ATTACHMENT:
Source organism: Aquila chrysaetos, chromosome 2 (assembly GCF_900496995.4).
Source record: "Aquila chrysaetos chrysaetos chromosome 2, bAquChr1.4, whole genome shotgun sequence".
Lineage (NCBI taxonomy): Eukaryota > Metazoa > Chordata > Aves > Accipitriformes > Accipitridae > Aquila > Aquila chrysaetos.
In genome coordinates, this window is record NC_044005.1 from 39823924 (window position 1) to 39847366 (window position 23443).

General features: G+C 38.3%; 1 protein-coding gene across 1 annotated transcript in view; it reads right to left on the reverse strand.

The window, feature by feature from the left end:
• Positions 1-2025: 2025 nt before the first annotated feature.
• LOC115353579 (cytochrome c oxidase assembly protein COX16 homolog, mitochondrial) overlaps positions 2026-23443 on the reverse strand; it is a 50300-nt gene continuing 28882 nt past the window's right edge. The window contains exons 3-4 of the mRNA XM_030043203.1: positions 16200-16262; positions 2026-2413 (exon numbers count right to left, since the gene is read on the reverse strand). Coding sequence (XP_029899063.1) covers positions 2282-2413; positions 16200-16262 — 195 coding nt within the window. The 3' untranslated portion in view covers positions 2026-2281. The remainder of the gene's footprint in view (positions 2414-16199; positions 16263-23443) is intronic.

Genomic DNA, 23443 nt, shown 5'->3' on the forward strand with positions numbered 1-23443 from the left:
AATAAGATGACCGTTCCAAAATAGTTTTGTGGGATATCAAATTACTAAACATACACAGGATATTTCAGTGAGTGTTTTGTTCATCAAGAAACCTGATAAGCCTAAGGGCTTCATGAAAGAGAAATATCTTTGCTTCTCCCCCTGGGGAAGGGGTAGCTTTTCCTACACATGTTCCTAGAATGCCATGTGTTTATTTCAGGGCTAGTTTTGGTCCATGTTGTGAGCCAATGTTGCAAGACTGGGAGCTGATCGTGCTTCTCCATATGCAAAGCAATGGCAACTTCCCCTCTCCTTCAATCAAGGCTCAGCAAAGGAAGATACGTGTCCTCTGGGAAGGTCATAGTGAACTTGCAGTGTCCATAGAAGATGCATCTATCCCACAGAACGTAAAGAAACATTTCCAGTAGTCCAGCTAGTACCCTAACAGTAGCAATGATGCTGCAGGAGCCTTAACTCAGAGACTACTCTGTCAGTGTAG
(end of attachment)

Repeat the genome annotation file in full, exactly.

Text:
Source organism: Aquila chrysaetos, chromosome 2 (assembly GCF_900496995.4).
Source record: "Aquila chrysaetos chrysaetos chromosome 2, bAquChr1.4, whole genome shotgun sequence".
Lineage (NCBI taxonomy): Eukaryota > Metazoa > Chordata > Aves > Accipitriformes > Accipitridae > Aquila > Aquila chrysaetos.
In genome coordinates, this window is record NC_044005.1 from 39823924 (window position 1) to 39847366 (window position 23443).

General features: G+C 38.3%; 1 protein-coding gene across 1 annotated transcript in view; it reads right to left on the reverse strand.

The window, feature by feature from the left end:
• Positions 1-2025: 2025 nt before the first annotated feature.
• LOC115353579 (cytochrome c oxidase assembly protein COX16 homolog, mitochondrial) overlaps positions 2026-23443 on the reverse strand; it is a 50300-nt gene continuing 28882 nt past the window's right edge. The window contains exons 3-4 of the mRNA XM_030043203.1: positions 16200-16262; positions 2026-2413 (exon numbers count right to left, since the gene is read on the reverse strand). Coding sequence (XP_029899063.1) covers positions 2282-2413; positions 16200-16262 — 195 coding nt within the window. The 3' untranslated portion in view covers positions 2026-2281. The remainder of the gene's footprint in view (positions 2414-16199; positions 16263-23443) is intronic.

Genomic DNA, 23443 nt, shown 5'->3' on the forward strand with positions numbered 1-23443 from the left:
AATAAGATGACCGTTCCAAAATAGTTTTGTGGGATATCAAATTACTAAACATACACAGGATATTTCAGTGAGTGTTTTGTTCATCAAGAAACCTGATAAGCCTAAGGGCTTCATGAAAGAGAAATATCTTTGCTTCTCCCCCTGGGGAAGGGGTAGCTTTTCCTACACATGTTCCTAGAATGCCATGTGTTTATTTCAGGGCTAGTTTTGGTCCATGTTGTGAGCCAATGTTGCAAGACTGGGAGCTGATCGTGCTTCTCCATATGCAAAGCAATGGCAACTTCCCCTCTCCTTCAATCAAGGCTCAGCAAAGGAAGATACGTGTCCTCTGGGAAGGTCATAGTGAACTTGCAGTGTCCATAGAAGATGCATCTATCCCACAGAACGTAAAGAAACATTTCCAGTAGTCCAGCTAGTACCCTAACAGTAGCAATGATGCTGCAGGAGCCTTAACTCAGAGACTACTCTGTCAGTGTAG